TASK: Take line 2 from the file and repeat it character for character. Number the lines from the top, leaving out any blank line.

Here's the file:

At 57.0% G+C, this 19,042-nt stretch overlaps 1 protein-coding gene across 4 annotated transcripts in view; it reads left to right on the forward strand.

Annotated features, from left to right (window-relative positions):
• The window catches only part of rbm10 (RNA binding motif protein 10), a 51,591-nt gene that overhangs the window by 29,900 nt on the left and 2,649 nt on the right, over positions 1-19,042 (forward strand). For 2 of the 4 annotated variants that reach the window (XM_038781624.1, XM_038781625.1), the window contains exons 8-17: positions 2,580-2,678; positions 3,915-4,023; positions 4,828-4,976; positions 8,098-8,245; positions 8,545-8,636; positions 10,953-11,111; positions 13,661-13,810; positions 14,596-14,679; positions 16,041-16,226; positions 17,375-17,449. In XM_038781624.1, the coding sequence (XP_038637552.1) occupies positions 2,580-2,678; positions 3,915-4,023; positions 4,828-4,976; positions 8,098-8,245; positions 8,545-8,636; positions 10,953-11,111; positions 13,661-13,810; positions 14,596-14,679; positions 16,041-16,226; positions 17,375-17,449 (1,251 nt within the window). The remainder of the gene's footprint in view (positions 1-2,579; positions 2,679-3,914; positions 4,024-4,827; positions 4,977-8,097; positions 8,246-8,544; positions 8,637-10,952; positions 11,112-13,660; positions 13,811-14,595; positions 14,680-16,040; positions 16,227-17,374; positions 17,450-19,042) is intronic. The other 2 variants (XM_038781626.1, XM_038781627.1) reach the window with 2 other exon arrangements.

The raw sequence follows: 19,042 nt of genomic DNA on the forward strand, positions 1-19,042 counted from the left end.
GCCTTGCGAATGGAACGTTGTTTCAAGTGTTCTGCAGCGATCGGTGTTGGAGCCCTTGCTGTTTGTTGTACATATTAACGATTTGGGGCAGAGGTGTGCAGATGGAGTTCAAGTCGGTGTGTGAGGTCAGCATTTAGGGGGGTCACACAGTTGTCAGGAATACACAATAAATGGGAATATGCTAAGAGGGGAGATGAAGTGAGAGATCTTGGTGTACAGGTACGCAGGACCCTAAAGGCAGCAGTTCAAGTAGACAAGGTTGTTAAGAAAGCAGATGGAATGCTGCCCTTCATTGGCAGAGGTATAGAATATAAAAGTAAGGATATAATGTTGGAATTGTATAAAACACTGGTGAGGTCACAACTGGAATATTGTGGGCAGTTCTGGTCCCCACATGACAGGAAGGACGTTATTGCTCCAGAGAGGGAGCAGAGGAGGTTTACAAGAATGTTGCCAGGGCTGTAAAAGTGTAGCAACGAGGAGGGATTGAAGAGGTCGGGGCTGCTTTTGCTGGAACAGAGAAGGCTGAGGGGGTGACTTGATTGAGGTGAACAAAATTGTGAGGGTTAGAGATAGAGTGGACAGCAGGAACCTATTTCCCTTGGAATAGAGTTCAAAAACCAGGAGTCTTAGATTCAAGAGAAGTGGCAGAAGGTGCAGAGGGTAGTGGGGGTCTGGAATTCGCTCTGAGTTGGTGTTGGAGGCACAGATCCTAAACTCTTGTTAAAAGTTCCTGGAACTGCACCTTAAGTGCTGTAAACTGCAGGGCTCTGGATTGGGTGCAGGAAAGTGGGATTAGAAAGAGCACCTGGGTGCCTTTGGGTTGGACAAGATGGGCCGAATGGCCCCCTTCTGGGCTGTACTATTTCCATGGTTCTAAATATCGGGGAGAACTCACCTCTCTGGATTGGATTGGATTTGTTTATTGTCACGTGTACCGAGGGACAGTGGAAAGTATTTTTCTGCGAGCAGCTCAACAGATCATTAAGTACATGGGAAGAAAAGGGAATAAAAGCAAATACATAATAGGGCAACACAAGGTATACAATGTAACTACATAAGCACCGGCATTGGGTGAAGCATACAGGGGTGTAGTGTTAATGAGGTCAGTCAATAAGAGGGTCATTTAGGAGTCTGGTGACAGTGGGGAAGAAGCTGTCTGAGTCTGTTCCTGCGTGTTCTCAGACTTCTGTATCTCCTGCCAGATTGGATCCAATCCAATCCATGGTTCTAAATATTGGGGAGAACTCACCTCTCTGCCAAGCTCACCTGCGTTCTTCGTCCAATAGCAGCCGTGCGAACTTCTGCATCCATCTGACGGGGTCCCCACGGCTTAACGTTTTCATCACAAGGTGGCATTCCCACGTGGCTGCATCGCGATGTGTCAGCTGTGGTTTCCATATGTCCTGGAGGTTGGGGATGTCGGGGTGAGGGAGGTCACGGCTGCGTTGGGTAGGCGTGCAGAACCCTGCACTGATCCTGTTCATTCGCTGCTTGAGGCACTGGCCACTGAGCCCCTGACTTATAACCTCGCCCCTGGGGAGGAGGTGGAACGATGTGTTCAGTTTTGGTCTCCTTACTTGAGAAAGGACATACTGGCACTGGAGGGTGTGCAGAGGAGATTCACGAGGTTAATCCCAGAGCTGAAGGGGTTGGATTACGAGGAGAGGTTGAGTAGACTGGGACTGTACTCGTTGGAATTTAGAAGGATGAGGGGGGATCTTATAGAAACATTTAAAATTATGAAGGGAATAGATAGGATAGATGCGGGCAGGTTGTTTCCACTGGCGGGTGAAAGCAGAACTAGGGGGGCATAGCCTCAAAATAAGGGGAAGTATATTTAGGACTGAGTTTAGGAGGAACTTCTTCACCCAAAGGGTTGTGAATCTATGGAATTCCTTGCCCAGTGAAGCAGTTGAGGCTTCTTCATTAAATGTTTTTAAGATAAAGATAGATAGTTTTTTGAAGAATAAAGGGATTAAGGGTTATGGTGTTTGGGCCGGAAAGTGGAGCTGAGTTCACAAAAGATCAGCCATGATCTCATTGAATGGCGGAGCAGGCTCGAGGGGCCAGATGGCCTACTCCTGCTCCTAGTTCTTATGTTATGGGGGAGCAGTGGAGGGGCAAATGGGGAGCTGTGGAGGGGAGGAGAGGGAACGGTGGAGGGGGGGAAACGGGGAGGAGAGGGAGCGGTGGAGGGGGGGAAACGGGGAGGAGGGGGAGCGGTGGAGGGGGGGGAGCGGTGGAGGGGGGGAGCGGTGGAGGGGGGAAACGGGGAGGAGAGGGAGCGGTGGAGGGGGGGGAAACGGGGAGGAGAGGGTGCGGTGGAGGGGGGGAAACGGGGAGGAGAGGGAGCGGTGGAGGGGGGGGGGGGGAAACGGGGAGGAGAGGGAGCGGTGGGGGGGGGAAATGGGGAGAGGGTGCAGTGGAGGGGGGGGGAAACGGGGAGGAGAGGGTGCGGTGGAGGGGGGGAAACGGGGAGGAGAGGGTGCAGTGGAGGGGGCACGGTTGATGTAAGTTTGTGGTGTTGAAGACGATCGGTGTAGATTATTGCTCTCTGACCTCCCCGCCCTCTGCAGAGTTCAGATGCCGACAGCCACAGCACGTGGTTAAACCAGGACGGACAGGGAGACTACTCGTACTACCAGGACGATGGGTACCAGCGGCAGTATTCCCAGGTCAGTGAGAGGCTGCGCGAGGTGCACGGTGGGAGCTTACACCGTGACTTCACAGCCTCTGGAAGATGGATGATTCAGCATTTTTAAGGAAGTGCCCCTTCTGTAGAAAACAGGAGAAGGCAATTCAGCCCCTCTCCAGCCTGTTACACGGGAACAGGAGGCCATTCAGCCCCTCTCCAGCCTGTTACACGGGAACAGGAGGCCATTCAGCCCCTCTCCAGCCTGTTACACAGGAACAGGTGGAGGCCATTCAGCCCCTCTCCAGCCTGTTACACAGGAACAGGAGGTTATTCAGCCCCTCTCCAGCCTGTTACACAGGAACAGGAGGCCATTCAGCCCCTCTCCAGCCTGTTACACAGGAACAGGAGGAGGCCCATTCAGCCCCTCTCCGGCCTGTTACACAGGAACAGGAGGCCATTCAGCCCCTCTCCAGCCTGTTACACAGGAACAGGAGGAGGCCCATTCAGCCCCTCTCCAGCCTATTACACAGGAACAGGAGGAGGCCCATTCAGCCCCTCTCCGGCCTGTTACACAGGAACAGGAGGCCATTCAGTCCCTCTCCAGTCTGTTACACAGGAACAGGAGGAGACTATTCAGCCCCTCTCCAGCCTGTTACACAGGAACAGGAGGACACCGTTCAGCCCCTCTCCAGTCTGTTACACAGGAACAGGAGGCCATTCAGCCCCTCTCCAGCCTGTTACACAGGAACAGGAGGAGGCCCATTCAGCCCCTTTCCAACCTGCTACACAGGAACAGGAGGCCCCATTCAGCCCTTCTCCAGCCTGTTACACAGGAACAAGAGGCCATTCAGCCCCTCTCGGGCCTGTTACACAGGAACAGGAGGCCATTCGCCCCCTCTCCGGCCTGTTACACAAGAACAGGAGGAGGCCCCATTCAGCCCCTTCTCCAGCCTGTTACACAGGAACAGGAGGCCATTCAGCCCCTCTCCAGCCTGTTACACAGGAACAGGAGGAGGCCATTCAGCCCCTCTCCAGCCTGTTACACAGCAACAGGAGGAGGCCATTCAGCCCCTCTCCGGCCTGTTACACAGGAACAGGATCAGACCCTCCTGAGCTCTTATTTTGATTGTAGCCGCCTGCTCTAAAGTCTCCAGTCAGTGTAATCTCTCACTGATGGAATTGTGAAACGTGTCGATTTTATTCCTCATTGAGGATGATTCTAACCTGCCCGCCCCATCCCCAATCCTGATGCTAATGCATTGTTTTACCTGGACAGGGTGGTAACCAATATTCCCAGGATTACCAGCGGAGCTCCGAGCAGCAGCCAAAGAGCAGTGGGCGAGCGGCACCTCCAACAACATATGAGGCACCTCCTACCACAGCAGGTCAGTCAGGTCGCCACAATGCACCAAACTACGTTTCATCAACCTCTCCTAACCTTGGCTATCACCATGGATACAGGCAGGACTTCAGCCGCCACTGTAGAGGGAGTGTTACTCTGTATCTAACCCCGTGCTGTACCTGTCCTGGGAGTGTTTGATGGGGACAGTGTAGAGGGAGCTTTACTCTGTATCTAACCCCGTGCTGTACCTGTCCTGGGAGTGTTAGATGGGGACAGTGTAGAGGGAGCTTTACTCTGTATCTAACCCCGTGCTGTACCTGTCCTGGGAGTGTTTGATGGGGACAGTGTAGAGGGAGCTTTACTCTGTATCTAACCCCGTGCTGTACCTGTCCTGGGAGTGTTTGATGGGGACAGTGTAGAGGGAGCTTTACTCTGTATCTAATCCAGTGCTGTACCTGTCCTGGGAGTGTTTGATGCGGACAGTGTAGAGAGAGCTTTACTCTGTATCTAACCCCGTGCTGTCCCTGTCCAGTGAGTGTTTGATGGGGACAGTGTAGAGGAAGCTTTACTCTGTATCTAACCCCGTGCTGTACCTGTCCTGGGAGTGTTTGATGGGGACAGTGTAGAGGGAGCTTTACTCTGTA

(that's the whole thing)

Annotated features, from left to right (window-relative positions):